California did women a real favor in 2013 when lawmakers voted to let pharmacists furnish birth control pills without a prescription. Though hormonal contraception is safe for the vast majority of women who use it, getting it has long been a minor hassle, typically requiring a doctor’s appointment, an office visit and, naturally, a wait.
But a wait is just what women here have had to endure in the nearly two, count ’em, years since the groundbreaking Senate Bill 493 by Sen. Ed Hernandez, a Los Angeles-area Democrat, became law. And, incredibly, the waiting still isn’t over.
Though national media have been touting California’s “new” over-the-counter birth control option, pharmacists haven’t been able to perform the service and won’t be able to until at least April, and probably later. The reason? The law required accompanying regulations, and that process has been preposterously pokey, even by this state’s leisurely standards.
It took six months after SB 493 was enacted just for the Board of Pharmacy to fund extra staffing to develop a draft protocol for pharmacists furnishing contraception. Then it took another seven months for the pharmacy and medical boards to approve the proposal.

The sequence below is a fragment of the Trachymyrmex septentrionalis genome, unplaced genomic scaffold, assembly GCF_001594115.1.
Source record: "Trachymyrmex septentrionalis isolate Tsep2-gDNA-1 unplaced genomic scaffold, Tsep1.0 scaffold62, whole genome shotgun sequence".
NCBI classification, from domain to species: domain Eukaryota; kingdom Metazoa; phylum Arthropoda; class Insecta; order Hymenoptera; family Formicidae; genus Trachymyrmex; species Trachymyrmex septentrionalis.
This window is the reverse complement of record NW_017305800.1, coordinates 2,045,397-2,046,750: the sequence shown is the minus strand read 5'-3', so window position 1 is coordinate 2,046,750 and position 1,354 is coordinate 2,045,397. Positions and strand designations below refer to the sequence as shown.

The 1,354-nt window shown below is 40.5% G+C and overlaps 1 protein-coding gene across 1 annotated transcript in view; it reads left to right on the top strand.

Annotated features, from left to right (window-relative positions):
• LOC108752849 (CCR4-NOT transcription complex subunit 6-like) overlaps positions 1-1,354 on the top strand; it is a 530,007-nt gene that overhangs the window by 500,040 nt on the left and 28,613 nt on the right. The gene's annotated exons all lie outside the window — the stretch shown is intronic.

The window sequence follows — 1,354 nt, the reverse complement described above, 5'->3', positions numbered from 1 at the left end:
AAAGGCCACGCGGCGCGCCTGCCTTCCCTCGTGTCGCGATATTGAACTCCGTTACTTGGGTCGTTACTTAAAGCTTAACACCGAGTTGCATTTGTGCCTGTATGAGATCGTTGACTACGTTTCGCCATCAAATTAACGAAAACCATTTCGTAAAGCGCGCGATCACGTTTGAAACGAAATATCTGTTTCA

Then four months for rule-making and public comment. Then three months while the pharmacy board decided to amend, and then not to. Then two months with board lawyers. Then to the Department of Consumer Affairs, overseeing the board, and the Business, Consumer Services and Housing Agency, above that.
This week it landed at the Department of Finance, which gets 30 working days to assess the financial impact. Then the Office of Administrative Law will get 30 working days, at least, to review the rule-making. Plus more time if anything needs tweaking.
All this to tell pharmacists to take a woman’s blood pressure, show her instructions, notify her doctor and create a medical record when they hand her pills over. Oregon passed a similar law in July, and its druggists expect to start dispensing birth control next month.
In fairness, the Board of Pharmacy – 11 appointees of Gov. Jerry Brown, two appointees of the Democrat-controlled Legislature, all middle-aged and with just four females – has had a full plate. The birth control rules coincided with big projects, including inspections of about a thousand compounding pharmacies and the fast-tracking of over-the-counter naloxone, which can save lives by reversing opiate overdoses. And SB 493 also lets pharmacists dispense nicotine replacement and travel meds, which required some rules.
Still, tick-tock. A woman in line at the drugstore when this bill was passed could have a toddler and an infant by now, and still be waiting. Let’s expedite these last couple of hurdles and do women a favor for real.